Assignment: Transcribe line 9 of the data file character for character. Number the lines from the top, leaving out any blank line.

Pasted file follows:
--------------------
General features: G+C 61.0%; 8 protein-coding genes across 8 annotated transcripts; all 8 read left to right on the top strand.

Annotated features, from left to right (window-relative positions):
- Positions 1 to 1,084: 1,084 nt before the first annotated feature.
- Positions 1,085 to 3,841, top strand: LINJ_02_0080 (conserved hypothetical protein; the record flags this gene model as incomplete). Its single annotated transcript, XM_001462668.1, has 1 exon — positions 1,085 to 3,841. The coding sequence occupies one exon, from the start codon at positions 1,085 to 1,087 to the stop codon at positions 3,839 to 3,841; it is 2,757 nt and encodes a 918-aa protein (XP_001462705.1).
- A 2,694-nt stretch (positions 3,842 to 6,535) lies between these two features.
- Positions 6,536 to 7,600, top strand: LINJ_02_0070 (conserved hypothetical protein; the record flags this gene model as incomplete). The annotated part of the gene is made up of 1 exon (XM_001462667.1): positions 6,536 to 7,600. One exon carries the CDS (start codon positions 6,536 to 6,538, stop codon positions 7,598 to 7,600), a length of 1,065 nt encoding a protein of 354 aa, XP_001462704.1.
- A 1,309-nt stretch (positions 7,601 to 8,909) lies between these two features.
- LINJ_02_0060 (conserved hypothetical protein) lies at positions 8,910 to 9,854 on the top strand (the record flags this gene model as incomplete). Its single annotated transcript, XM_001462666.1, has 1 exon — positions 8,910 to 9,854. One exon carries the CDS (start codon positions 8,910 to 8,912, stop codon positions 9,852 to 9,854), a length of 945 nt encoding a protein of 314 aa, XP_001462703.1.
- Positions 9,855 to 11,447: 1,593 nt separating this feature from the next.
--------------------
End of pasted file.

- Positions 9,855 to 11,447: 1,593 nt separating this feature from the next.